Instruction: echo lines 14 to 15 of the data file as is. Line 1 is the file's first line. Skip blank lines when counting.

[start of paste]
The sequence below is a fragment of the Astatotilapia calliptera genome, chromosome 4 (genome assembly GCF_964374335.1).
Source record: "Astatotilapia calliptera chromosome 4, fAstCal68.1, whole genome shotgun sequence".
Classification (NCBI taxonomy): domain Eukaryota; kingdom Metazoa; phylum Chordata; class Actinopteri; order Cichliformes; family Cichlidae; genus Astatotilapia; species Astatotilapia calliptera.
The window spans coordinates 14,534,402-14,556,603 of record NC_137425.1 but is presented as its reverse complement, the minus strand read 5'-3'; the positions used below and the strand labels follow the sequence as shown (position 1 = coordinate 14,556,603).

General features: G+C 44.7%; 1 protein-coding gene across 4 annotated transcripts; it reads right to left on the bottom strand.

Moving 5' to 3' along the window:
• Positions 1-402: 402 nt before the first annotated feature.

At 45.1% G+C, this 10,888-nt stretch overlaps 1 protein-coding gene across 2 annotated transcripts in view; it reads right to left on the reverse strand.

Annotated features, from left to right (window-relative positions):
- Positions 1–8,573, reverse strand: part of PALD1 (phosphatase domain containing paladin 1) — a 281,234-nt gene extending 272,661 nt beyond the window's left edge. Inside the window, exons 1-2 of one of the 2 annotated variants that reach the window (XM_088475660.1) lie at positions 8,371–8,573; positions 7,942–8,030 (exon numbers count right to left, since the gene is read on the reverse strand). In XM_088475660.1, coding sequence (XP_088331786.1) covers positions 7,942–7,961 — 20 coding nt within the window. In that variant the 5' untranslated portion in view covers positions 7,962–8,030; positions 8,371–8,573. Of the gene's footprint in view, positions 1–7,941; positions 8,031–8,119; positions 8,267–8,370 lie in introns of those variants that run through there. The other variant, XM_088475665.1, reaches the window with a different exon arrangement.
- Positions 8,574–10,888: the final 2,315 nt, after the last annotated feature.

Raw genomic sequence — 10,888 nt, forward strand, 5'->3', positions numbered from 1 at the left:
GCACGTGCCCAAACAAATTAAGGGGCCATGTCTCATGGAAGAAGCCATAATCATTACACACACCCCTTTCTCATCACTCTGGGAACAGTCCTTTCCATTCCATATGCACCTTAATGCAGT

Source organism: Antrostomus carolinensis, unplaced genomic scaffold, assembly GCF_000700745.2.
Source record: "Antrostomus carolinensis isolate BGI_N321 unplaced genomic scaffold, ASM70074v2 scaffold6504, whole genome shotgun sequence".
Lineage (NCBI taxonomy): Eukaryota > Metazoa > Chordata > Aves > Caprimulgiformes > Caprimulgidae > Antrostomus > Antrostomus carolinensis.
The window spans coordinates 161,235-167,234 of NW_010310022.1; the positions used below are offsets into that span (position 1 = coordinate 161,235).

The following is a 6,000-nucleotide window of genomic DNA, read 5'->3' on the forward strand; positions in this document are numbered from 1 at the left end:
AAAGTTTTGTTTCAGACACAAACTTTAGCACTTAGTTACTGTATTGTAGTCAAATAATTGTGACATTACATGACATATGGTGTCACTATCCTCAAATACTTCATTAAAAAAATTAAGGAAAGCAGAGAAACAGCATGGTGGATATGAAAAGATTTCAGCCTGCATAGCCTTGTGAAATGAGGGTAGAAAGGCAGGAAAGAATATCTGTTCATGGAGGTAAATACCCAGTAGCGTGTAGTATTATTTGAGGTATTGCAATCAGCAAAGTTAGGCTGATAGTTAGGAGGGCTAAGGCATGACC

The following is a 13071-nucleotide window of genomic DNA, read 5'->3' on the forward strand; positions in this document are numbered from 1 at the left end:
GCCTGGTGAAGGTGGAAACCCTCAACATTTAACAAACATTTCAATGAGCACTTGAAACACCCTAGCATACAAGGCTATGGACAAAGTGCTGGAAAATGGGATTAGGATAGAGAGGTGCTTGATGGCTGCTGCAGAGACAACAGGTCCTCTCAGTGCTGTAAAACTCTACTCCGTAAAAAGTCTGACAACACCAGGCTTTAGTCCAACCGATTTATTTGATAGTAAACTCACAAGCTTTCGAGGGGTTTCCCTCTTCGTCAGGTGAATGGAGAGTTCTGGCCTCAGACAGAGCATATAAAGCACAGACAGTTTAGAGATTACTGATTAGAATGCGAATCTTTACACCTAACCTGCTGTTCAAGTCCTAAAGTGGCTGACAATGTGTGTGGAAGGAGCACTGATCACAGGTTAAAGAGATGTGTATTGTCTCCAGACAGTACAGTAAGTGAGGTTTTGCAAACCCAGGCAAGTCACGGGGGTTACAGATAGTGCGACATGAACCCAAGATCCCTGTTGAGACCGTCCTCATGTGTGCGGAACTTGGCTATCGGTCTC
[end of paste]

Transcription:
Source organism: Antrostomus carolinensis, unplaced genomic scaffold, assembly GCF_000700745.2.
Source record: "Antrostomus carolinensis isolate BGI_N321 unplaced genomic scaffold, ASM70074v2 scaffold6504, whole genome shotgun sequence".